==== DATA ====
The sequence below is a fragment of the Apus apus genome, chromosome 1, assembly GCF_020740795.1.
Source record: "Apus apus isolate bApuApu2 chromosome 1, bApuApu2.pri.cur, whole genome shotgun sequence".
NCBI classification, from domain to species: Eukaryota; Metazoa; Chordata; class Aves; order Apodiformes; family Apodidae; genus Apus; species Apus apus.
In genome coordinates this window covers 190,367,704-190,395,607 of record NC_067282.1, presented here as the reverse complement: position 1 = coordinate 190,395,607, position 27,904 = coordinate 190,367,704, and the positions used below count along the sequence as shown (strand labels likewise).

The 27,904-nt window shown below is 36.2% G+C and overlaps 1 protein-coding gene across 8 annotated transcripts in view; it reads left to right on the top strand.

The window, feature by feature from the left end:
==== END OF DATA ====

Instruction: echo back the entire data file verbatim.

The sequence below is a fragment of the Apus apus genome, chromosome 1, assembly GCF_020740795.1.
Source record: "Apus apus isolate bApuApu2 chromosome 1, bApuApu2.pri.cur, whole genome shotgun sequence".
NCBI classification, from domain to species: Eukaryota; Metazoa; Chordata; class Aves; order Apodiformes; family Apodidae; genus Apus; species Apus apus.
In genome coordinates this window covers 190,367,704-190,395,607 of record NC_067282.1, presented here as the reverse complement: position 1 = coordinate 190,395,607, position 27,904 = coordinate 190,367,704, and the positions used below count along the sequence as shown (strand labels likewise).

The 27,904-nt window shown below is 36.2% G+C and overlaps 1 protein-coding gene across 8 annotated transcripts in view; it reads left to right on the top strand.

The window, feature by feature from the left end: